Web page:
Viernes de vocabulario: ¡échale ganas!

Here at ICO, we hope that you’ll learn just how much fun Spanish can be.  Like any language, Spanish is full of colorful slang expressions.  On Fridays, we’ll be teaching you a combination of useful everyday words and fun common colloquialisms.

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Maybe you know that echar means to throw.  But did you know all of the following ways you can use it?

echar has some fairly literal uses.  For example:

echarle algo (a alguien)        to pass an object (to someone)

Just like in English, you can ask someone to throw you something.  “Hace frío, por favor, échame el suéter que está en esa silla.” means “It’s cold, please toss me the sweater that’s on that chair.”  (Unlike in many English-speaking countries, you should never actually toss the object, whatever it is.  In most Spanish-speaking countries this considered a barbarity of the highest order.)

echarle algo (a algo)            to put something (in something else)
                                               to add something (to something else)

If you take a cooking class, you’ll hear this one all the time.  If your food is bland, échale un poco de sal, add some salt. “¿Quieres echarle salsa a tu carne?” means, “Do you want to put salsa on your meat?”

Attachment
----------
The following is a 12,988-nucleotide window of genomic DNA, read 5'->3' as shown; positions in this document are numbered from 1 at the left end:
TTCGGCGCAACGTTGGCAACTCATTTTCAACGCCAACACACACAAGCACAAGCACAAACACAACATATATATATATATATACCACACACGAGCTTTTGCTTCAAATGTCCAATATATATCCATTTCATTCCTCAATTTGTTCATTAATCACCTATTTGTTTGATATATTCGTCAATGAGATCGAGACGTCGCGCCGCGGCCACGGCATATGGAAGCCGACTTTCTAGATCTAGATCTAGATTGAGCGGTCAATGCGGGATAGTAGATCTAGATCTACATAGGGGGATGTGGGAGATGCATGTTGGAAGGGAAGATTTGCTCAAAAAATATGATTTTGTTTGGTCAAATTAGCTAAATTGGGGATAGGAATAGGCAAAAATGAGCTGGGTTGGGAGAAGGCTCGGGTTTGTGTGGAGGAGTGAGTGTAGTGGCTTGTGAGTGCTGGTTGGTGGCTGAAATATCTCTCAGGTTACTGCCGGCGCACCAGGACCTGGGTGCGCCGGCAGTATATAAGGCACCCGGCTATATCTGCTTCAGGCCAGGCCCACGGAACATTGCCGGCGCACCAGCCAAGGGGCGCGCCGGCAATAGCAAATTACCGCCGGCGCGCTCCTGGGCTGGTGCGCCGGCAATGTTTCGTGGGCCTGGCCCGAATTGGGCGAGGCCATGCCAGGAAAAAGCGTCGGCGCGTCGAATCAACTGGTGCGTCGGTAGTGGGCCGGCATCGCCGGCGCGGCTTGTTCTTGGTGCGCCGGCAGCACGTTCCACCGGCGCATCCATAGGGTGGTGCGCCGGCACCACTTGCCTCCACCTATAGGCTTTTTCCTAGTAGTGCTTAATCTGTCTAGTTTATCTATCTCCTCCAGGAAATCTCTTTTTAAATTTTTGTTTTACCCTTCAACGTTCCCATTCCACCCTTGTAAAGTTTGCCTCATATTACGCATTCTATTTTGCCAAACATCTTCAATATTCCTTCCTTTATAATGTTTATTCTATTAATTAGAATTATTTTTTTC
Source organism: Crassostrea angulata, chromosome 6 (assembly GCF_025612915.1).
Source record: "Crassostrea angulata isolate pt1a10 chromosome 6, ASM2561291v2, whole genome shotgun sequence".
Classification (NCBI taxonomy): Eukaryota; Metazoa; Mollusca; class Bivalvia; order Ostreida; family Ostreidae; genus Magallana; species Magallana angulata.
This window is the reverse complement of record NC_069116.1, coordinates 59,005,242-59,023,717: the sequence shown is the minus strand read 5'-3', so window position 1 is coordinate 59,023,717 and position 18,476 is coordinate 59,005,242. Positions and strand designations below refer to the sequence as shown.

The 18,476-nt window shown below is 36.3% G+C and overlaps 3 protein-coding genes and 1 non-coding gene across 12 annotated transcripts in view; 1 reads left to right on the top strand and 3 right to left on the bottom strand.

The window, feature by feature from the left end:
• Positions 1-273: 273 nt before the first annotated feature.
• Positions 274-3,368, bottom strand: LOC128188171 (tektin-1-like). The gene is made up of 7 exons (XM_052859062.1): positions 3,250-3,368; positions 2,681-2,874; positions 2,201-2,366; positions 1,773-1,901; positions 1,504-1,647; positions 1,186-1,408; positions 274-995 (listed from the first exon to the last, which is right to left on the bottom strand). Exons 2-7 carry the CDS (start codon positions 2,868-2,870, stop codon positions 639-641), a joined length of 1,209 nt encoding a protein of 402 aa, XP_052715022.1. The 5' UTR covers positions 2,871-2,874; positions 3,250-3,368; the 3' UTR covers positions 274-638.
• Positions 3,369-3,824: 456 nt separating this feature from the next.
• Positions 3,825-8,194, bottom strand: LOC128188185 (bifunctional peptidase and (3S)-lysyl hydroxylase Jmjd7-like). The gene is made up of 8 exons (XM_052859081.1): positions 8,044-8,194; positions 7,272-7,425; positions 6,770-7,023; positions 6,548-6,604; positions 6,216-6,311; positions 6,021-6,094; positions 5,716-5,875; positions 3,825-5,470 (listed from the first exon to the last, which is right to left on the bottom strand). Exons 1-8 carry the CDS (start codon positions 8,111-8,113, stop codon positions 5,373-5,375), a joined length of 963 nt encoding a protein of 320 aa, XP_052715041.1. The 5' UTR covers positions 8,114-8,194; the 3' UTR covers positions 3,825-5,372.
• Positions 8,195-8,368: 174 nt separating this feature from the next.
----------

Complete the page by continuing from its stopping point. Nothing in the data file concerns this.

The verb echar is also used in dozens of more figurative ways of speaking.

echarle la mano (a alguien)        to help (someone)

In English, you lend a hand.  In Spanish, you toss one.  If I’m having a hard time in school, I might ask a friend to echarme la mano.

echarle un ojo (a algo)        to watch (something)

In English, you keep an eye on something.  In Spanish, you toss one.  (You can also echar un vistazo, a glance.)  Both phrases can mean either to watch something (“échale un ojo al bebe”) or to look something over (“échale un ojo a mi tarea, por favor?”)

echarle una llamada / un correo / un sms (a alguien)    to call / email / text (someone)

These are extremely common ways of saying that you’d like someone to be in touch with you.  Instead of saying márcame or llámame, you can also say, échame una llamada.

echar los perros a alguien        to flirt with someone

To echarle los perros (a alguien) is the same as to tirarle la onda.  It means to flirt with or try to seduce someone.  (The image of sending dogs after someone probably comes from hunting.)

echarle mucha crema a los tacos    to show off, to be conceited

Someone who le echa mucha crema a sus tacos doesn’t just like a lot of cream on their tacos.  They’re a showoff, a braggart, a conceited prig.  Just like cream disguises soggy tacos, this person is trying to make him- or herself look better than she really is.

echar(le) ganas            to be motivated

ganas is a totally untranslatable Spanish word – and the likely star of a future viernes de vocabulario post – meaning something like desire, interest, or motivation in various phrases.  To echar ganas means to put your heart into something.  Are you having trouble in school? Échale ganas.  Don’t want to clean your room?  Échale ganas.  As for your Spanish studies, ¡échale ganas, pues!

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